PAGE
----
Pit & Balcony\'s 80th Anniversary Holiday Production Invites Patrons to Embark Upon THE CHRISTMAS EXPRESS

Posted In: Arts & Entertainment, Theatre,   From Issue 736   By: Robert E Martin

17th November, 2011     0

As Pit & Balcony Theatre continues its landmark 80th Anniversary season, patrons and theatre-lovers can look forward to embark upon a decidedly different excursion this holiday season with the upcoming production of The Christmas Express. With performances slated to run from December 2-11th, this nostalgic theatrical greeting card written by Pat Cook is set in a small town railway station the day before Christmas Eve.

According to Director Jessica Asiala, what distinguishes this production from the abundant crop of Christmas films & productions that have lit up stages & screens  with seasonal 'messages' over the years, is the way the play takes what can be a difficult season for many people and lightens the drab weight of sullen spirits with comedic relief.
“To me this is not your purebred song & dance Christmas production,” reflects Jessica. “For those that have lost loved ones, or those just struggling to get by in tough economic times, Christmas can be a difficult season. This is actually more akin to It's A Wonderful Life in the sense that the setting and costuming is rather drab, with spirits muted until the character of Leo Tannenbaum arrives, bringing the gift of that feel good spirit of Christmas to town with him.”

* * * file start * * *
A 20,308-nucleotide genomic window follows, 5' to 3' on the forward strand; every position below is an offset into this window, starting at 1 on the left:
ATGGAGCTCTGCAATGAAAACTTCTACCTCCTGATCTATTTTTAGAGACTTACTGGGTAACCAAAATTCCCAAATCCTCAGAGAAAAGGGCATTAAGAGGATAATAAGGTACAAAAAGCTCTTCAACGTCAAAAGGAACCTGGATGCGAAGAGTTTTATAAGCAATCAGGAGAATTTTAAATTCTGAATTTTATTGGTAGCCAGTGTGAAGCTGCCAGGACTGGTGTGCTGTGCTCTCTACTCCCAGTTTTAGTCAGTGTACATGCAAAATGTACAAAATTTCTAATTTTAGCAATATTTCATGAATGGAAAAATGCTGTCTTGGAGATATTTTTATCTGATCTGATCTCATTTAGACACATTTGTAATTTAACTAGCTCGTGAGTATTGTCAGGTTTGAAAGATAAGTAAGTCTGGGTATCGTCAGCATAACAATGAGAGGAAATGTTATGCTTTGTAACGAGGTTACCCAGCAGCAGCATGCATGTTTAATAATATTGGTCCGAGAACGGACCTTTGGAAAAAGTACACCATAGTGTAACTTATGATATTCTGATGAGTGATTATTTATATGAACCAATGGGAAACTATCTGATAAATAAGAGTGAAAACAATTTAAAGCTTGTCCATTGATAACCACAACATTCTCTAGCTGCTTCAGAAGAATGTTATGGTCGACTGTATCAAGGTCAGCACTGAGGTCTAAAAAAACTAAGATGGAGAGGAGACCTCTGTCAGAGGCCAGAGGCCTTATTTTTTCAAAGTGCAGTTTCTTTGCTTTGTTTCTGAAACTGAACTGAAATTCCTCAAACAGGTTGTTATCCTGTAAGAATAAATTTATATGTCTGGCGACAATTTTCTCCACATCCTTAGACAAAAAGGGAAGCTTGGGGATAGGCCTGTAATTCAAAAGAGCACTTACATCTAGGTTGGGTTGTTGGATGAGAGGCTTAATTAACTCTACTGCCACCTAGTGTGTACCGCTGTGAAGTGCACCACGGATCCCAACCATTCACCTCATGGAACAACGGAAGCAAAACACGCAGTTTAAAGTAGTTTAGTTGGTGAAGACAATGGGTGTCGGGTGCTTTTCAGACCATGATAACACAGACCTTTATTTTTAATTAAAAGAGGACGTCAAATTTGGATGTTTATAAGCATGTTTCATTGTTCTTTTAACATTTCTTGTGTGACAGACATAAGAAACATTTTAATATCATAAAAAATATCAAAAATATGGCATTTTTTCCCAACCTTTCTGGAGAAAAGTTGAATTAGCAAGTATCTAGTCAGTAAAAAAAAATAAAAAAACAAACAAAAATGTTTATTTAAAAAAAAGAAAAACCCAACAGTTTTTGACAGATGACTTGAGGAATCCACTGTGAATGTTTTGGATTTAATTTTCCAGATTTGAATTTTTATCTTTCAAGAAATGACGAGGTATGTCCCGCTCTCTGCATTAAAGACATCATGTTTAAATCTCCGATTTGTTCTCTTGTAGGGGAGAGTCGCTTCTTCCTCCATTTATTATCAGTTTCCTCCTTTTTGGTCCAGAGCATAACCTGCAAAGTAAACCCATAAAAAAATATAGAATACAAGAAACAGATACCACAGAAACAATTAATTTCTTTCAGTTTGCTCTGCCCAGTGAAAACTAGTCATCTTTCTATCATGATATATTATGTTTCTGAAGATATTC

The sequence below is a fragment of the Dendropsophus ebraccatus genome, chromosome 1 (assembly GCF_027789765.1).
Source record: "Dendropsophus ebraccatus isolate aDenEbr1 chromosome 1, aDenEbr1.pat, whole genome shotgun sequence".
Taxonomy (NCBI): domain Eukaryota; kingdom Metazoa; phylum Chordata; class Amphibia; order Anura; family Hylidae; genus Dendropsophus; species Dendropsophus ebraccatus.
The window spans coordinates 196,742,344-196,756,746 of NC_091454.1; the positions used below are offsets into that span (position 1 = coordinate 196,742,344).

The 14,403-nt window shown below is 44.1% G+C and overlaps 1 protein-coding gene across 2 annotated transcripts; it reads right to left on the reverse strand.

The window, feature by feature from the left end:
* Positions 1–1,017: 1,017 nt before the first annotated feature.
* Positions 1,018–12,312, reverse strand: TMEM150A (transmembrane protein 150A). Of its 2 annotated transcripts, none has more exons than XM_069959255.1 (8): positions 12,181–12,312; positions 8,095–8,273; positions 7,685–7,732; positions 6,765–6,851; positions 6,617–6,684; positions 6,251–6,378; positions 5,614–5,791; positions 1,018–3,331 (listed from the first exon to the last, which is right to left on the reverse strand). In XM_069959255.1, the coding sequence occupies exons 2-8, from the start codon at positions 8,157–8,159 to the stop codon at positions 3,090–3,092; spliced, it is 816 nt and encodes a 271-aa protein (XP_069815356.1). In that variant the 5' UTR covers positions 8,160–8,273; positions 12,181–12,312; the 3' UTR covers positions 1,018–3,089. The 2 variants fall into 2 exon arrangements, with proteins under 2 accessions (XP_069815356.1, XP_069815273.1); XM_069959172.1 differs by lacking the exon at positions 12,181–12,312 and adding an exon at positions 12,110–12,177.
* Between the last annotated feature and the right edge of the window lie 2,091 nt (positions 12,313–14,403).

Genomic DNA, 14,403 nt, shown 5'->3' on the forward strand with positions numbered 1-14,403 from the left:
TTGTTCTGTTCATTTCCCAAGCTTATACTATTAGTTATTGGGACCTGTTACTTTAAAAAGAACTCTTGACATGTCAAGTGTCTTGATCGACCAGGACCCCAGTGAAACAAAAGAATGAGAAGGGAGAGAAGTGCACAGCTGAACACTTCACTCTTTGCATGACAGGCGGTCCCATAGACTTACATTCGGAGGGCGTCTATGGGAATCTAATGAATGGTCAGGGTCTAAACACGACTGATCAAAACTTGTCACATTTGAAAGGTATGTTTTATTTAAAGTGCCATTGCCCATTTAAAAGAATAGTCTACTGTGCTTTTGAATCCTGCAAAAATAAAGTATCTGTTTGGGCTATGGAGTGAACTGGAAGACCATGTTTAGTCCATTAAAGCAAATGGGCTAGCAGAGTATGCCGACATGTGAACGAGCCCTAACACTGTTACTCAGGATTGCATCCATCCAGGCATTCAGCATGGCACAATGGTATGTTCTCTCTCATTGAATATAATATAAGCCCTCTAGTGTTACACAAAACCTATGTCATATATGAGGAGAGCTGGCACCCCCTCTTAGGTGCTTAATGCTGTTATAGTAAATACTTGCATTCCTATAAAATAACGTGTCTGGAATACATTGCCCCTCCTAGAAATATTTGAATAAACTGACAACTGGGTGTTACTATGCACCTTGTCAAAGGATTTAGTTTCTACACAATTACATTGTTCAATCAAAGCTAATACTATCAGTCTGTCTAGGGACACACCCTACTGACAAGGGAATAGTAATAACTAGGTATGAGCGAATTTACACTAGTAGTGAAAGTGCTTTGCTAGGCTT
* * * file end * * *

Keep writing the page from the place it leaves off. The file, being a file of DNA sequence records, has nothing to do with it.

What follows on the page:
Although Jessica is staging the production in the 1950s, she is treating it as a modernistic production, translatable to any generation. “It has a nostalgic feel to it that lends itself effectively to contrasting emotions,” she continues. “Even now, railway stations are pretty much non-existent, but they used to have a hustle and bustle surrounding them, with people coming and going.  But today, no one has much of a use for them anymore.”
Indeed, back in 1946, as many World War II GI's were returning home and there were a pair of popular songs, Sentimental Journey and Waiting for the Train to Come In, which suggested a return to a pre-war normalcy and a return to the 'happy' life we knew before wartime.  Unfortunately, the pre-war 'normal' life never returned; but the yearning and sentimentality for it decidedly endured.
Within this context of a dreary town, devoid of holiday cheer, the stage is set for Tannenbaum's arrival out of nowhere, which suddenly unlocks the Christmas spirit, which starts to permeate the entire town. Replete with a cast of 10 eccentric small town characters, each tends to wise crack their way to finding out the true wonder of Christmas.
“One of the interesting components is that our production is somewhat of a family affair, with two married couples and a brother & sister featured in the cast,” continues Jessica. “It has a cool family affair kind of air to it and one of the married couples - Pam & Tim Barnes - actually play a married couple in our production.”
With a focus on the character of Hilda Trowbridge, performed by Jeanne Harper of Bay City and her sidekick Satch Brunswick, played by Kevin Profitt, other colorful characters in the menagerie of town folk include Mary Margaret Fletcher as Penelope, a reporter for a local newspaper; Amanda Houthoofd as Maggie the mail carrier; Michael Olk in the pivotal role of Leo Tannenbaum; rounded out by characters performed by Howard Deal, Linda Rebney and Susan Profitt.